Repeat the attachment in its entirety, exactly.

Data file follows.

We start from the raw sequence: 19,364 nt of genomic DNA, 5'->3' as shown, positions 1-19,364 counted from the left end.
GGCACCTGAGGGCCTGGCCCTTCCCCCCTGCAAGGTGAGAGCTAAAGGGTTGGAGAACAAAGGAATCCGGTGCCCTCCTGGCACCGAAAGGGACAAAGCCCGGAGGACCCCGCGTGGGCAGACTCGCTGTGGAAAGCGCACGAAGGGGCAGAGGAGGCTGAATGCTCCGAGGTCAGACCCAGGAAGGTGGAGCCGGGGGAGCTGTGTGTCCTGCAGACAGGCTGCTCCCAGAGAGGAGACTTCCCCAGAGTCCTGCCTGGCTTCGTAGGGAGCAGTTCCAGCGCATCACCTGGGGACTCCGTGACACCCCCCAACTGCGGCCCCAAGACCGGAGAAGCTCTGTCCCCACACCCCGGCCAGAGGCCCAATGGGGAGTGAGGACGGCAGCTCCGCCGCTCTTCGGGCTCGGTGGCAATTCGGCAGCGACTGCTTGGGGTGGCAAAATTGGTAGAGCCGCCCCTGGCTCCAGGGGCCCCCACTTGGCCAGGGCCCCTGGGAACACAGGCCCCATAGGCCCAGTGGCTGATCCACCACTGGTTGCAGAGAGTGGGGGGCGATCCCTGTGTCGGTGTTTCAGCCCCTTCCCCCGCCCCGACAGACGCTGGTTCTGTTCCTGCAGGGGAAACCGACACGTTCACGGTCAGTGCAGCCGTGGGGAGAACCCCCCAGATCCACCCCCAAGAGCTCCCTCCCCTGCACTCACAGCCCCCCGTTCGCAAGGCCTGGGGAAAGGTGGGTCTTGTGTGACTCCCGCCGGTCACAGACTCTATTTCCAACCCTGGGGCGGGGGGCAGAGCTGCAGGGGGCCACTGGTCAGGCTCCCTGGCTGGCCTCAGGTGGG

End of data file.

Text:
We start from the raw sequence: 19,364 nt of genomic DNA, 5'->3' as shown, positions 1-19,364 counted from the left end.
GGCACCTGAGGGCCTGGCCCTTCCCCCCTGCAAGGTGAGAGCTAAAGGGTTGGAGAACAAAGGAATCCGGTGCCCTCCTGGCACCGAAAGGGACAAAGCCCGGAGGACCCCGCGTGGGCAGACTCGCTGTGGAAAGCGCACGAAGGGGCAGAGGAGGCTGAATGCTCCGAGGTCAGACCCAGGAAGGTGGAGCCGGGGGAGCTGTGTGTCCTGCAGACAGGCTGCTCCCAGAGAGGAGACTTCCCCAGAGTCCTGCCTGGCTTCGTAGGGAGCAGTTCCAGCGCATCACCTGGGGACTCCGTGACACCCCCCAACTGCGGCCCCAAGACCGGAGAAGCTCTGTCCCCACACCCCGGCCAGAGGCCCAATGGGGAGTGAGGACGGCAGCTCCGCCGCTCTTCGGGCTCGGTGGCAATTCGGCAGCGACTGCTTGGGGTGGCAAAATTGGTAGAGCCGCCCCTGGCTCCAGGGGCCCCCACTTGGCCAGGGCCCCTGGGAACACAGGCCCCATAGGCCCAGTGGCTGATCCACCACTGGTTGCAGAGAGTGGGGGGCGATCCCTGTGTCGGTGTTTCAGCCCCTTCCCCCGCCCCGACAGACGCTGGTTCTGTTCCTGCAGGGGAAACCGACACGTTCACGGTCAGTGCAGCCGTGGGGAGAACCCCCCAGATCCACCCCCAAGAGCTCCCTCCCCTGCACTCACAGCCCCCCGTTCGCAAGGCCTGGGGAAAGGTGGGTCTTGTGTGACTCCCGCCGGTCACAGACTCTATTTCCAACCCTGGGGCGGGGGGCAGAGCTGCAGGGGGCCACTGGTCAGGCTCCCTGGCTGGCCTCAGGTGGG